I was too busy yesterday to comment on the egregious statement by Adair Turner to the Treasury Committee. The man who has built a career out of Dilbert-style "Executive hair" said the FSA's failure to spot the banking crisis in advance was due to the style of regulation, and that the government had preferred a "light touch" approach. This had led to the regulator not asking enough questions about the strategies of certain banks which went on to fail.
All banks are regulated by their banking authorities in the country in which they are registered and to a lesser extent by the authorities in the countries where they operate.By all means the regulation on foreign banks operating in London should be light to encourage well-run and efficient foreign banks, whose general business risk is monitored and regulated elsewhere, to operate in the London markets.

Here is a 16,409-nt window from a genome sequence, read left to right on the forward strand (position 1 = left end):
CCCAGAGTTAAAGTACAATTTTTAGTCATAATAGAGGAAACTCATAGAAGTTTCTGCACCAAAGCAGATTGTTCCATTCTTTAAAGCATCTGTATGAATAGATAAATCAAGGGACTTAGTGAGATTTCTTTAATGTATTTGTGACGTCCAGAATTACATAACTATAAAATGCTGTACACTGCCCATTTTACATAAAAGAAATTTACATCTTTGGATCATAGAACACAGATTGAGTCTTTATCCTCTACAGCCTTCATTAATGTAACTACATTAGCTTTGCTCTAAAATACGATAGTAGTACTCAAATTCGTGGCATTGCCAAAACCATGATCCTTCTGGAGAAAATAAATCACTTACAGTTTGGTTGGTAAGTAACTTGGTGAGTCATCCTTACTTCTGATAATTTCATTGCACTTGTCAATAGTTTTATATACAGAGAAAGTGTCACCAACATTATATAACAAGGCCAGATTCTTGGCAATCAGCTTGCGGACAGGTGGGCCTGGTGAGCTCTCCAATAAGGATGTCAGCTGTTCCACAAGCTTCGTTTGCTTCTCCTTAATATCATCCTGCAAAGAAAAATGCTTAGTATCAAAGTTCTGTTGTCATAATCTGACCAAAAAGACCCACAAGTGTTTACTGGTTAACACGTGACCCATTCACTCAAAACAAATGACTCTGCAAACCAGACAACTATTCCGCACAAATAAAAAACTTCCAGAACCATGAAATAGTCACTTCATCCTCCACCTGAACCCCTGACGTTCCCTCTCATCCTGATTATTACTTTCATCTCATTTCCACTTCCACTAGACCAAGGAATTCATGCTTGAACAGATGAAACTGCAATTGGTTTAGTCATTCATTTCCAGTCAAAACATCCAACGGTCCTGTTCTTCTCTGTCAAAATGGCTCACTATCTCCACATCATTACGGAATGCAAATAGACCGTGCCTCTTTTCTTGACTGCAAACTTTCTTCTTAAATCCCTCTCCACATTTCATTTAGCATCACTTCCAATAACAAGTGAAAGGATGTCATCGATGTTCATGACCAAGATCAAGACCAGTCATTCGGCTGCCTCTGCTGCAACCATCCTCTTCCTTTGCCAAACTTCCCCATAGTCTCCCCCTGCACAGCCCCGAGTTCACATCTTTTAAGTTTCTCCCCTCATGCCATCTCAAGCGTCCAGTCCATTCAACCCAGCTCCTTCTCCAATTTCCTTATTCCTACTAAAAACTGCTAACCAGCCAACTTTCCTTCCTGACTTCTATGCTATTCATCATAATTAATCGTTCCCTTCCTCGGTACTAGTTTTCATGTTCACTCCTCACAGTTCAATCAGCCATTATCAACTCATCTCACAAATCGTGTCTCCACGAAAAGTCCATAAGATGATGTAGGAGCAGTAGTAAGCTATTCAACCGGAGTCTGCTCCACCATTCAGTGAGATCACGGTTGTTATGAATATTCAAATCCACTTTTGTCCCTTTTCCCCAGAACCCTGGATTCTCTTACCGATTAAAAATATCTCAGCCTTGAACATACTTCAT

UK registered banks whose deposits are guaranteed by the UK government should have beeen regulated to a higher degree, and in particular the overall business risks associated with the bank should have been monitored and regulated by the UK authorities, not least to protect the interests of the UK tax payer.
All this is not Mr Turner's fault. He came to the game too late but he is still paying bonuses averaging £7,000 to the FSA personnel who let this happen.